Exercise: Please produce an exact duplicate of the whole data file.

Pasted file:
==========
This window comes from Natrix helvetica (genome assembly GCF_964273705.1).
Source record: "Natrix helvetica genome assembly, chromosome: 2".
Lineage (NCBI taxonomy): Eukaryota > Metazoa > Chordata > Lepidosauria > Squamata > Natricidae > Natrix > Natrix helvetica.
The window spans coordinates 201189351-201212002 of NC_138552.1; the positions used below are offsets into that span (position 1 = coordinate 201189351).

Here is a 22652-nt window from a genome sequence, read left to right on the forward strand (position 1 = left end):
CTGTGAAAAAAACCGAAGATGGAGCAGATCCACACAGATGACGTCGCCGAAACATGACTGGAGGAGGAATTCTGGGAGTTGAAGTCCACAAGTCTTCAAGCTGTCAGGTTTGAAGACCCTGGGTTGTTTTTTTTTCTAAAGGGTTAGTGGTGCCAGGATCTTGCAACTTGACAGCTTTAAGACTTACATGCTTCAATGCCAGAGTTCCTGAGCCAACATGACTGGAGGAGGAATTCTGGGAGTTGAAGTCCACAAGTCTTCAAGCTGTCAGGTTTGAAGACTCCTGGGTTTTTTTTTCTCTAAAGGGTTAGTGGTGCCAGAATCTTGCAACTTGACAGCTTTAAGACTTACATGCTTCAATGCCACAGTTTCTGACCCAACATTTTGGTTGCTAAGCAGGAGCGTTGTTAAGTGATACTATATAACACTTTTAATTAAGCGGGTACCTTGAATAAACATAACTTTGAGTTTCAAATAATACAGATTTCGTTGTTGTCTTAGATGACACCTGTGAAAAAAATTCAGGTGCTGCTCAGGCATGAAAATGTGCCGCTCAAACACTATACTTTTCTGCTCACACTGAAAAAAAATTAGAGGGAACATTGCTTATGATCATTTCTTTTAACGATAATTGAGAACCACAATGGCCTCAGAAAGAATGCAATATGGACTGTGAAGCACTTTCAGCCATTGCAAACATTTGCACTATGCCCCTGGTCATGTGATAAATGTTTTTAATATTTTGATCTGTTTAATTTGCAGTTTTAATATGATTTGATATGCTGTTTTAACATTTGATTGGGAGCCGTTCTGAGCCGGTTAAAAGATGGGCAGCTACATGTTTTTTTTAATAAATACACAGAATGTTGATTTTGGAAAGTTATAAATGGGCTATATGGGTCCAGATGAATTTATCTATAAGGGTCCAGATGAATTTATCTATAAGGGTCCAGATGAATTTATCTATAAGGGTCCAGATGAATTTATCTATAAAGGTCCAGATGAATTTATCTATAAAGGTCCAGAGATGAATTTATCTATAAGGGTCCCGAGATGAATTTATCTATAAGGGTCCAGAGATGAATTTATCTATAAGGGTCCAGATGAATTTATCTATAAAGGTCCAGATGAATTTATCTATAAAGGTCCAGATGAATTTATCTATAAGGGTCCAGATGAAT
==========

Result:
This window comes from Natrix helvetica (genome assembly GCF_964273705.1).
Source record: "Natrix helvetica genome assembly, chromosome: 2".
Lineage (NCBI taxonomy): Eukaryota > Metazoa > Chordata > Lepidosauria > Squamata > Natricidae > Natrix > Natrix helvetica.
The window spans coordinates 201189351-201212002 of NC_138552.1; the positions used below are offsets into that span (position 1 = coordinate 201189351).

Here is a 22652-nt window from a genome sequence, read left to right on the forward strand (position 1 = left end):
CTGTGAAAAAAACCGAAGATGGAGCAGATCCACACAGATGACGTCGCCGAAACATGACTGGAGGAGGAATTCTGGGAGTTGAAGTCCACAAGTCTTCAAGCTGTCAGGTTTGAAGACCCTGGGTTGTTTTTTTTTCTAAAGGGTTAGTGGTGCCAGGATCTTGCAACTTGACAGCTTTAAGACTTACATGCTTCAATGCCAGAGTTCCTGAGCCAACATGACTGGAGGAGGAATTCTGGGAGTTGAAGTCCACAAGTCTTCAAGCTGTCAGGTTTGAAGACTCCTGGGTTTTTTTTTCTCTAAAGGGTTAGTGGTGCCAGAATCTTGCAACTTGACAGCTTTAAGACTTACATGCTTCAATGCCACAGTTTCTGACCCAACATTTTGGTTGCTAAGCAGGAGCGTTGTTAAGTGATACTATATAACACTTTTAATTAAGCGGGTACCTTGAATAAACATAACTTTGAGTTTCAAATAATACAGATTTCGTTGTTGTCTTAGATGACACCTGTGAAAAAAATTCAGGTGCTGCTCAGGCATGAAAATGTGCCGCTCAAACACTATACTTTTCTGCTCACACTGAAAAAAAATTAGAGGGAACATTGCTTATGATCATTTCTTTTAACGATAATTGAGAACCACAATGGCCTCAGAAAGAATGCAATATGGACTGTGAAGCACTTTCAGCCATTGCAAACATTTGCACTATGCCCCTGGTCATGTGATAAATGTTTTTAATATTTTGATCTGTTTAATTTGCAGTTTTAATATGATTTGATATGCTGTTTTAACATTTGATTGGGAGCCGTTCTGAGCCGGTTAAAAGATGGGCAGCTACATGTTTTTTTTAATAAATACACAGAATGTTGATTTTGGAAAGTTATAAATGGGCTATATGGGTCCAGATGAATTTATCTATAAGGGTCCAGATGAATTTATCTATAAGGGTCCAGATGAATTTATCTATAAGGGTCCAGATGAATTTATCTATAAAGGTCCAGATGAATTTATCTATAAAGGTCCAGAGATGAATTTATCTATAAGGGTCCCGAGATGAATTTATCTATAAGGGTCCAGAGATGAATTTATCTATAAGGGTCCAGATGAATTTATCTATAAAGGTCCAGATGAATTTATCTATAAAGGTCCAGATGAATTTATCTATAAGGGTCCAGATGAAT